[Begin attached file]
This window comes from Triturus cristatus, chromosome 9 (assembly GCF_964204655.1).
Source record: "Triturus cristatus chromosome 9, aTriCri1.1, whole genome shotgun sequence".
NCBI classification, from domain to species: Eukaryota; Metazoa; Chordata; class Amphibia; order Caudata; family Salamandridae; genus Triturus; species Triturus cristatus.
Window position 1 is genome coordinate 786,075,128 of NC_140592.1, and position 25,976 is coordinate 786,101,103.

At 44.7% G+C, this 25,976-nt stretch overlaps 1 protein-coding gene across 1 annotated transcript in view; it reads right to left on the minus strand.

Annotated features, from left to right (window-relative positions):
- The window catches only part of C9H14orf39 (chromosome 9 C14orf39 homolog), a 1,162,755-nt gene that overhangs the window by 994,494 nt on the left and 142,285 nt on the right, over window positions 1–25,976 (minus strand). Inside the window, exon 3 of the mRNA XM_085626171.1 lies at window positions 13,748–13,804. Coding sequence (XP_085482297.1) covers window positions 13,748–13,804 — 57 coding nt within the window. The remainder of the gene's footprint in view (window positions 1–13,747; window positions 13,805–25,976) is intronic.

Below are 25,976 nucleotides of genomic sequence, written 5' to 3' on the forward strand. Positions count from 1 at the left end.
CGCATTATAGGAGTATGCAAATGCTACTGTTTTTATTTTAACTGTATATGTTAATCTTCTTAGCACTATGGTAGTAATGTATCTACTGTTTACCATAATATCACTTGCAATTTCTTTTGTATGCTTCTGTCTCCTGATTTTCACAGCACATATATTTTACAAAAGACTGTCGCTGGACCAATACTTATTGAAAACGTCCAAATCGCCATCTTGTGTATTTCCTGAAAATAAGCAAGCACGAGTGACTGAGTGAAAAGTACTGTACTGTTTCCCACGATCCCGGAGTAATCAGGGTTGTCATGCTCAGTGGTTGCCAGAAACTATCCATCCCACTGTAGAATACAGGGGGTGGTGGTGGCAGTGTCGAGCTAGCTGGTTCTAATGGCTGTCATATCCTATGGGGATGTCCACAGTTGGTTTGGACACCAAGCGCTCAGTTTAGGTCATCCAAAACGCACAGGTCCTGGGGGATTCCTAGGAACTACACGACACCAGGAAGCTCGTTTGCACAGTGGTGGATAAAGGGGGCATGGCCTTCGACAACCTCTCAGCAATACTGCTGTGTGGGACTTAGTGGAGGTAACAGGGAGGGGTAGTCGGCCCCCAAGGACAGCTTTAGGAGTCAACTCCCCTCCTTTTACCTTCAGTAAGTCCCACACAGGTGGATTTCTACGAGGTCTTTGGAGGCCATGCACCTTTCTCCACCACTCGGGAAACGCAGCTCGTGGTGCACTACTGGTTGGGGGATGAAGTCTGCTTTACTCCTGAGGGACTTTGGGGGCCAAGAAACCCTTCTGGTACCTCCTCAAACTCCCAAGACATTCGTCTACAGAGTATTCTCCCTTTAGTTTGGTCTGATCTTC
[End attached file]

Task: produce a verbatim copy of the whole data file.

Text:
This window comes from Triturus cristatus, chromosome 9 (assembly GCF_964204655.1).
Source record: "Triturus cristatus chromosome 9, aTriCri1.1, whole genome shotgun sequence".
NCBI classification, from domain to species: Eukaryota; Metazoa; Chordata; class Amphibia; order Caudata; family Salamandridae; genus Triturus; species Triturus cristatus.
Window position 1 is genome coordinate 786,075,128 of NC_140592.1, and position 25,976 is coordinate 786,101,103.

At 44.7% G+C, this 25,976-nt stretch overlaps 1 protein-coding gene across 1 annotated transcript in view; it reads right to left on the minus strand.

Annotated features, from left to right (window-relative positions):
- The window catches only part of C9H14orf39 (chromosome 9 C14orf39 homolog), a 1,162,755-nt gene that overhangs the window by 994,494 nt on the left and 142,285 nt on the right, over window positions 1–25,976 (minus strand). Inside the window, exon 3 of the mRNA XM_085626171.1 lies at window positions 13,748–13,804. Coding sequence (XP_085482297.1) covers window positions 13,748–13,804 — 57 coding nt within the window. The remainder of the gene's footprint in view (window positions 1–13,747; window positions 13,805–25,976) is intronic.

Below are 25,976 nucleotides of genomic sequence, written 5' to 3' on the forward strand. Positions count from 1 at the left end.
CGCATTATAGGAGTATGCAAATGCTACTGTTTTTATTTTAACTGTATATGTTAATCTTCTTAGCACTATGGTAGTAATGTATCTACTGTTTACCATAATATCACTTGCAATTTCTTTTGTATGCTTCTGTCTCCTGATTTTCACAGCACATATATTTTACAAAAGACTGTCGCTGGACCAATACTTATTGAAAACGTCCAAATCGCCATCTTGTGTATTTCCTGAAAATAAGCAAGCACGAGTGACTGAGTGAAAAGTACTGTACTGTTTCCCACGATCCCGGAGTAATCAGGGTTGTCATGCTCAGTGGTTGCCAGAAACTATCCATCCCACTGTAGAATACAGGGGGTGGTGGTGGCAGTGTCGAGCTAGCTGGTTCTAATGGCTGTCATATCCTATGGGGATGTCCACAGTTGGTTTGGACACCAAGCGCTCAGTTTAGGTCATCCAAAACGCACAGGTCCTGGGGGATTCCTAGGAACTACACGACACCAGGAAGCTCGTTTGCACAGTGGTGGATAAAGGGGGCATGGCCTTCGACAACCTCTCAGCAATACTGCTGTGTGGGACTTAGTGGAGGTAACAGGGAGGGGTAGTCGGCCCCCAAGGACAGCTTTAGGAGTCAACTCCCCTCCTTTTACCTTCAGTAAGTCCCACACAGGTGGATTTCTACGAGGTCTTTGGAGGCCATGCACCTTTCTCCACCACTCGGGAAACGCAGCTCGTGGTGCACTACTGGTTGGGGGATGAAGTCTGCTTTACTCCTGAGGGACTTTGGGGGCCAAGAAACCCTTCTGGTACCTCCTCAAACTCCCAAGACATTCGTCTACAGAGTATTCTCCCTTTAGTTTGGTCTGATCTTC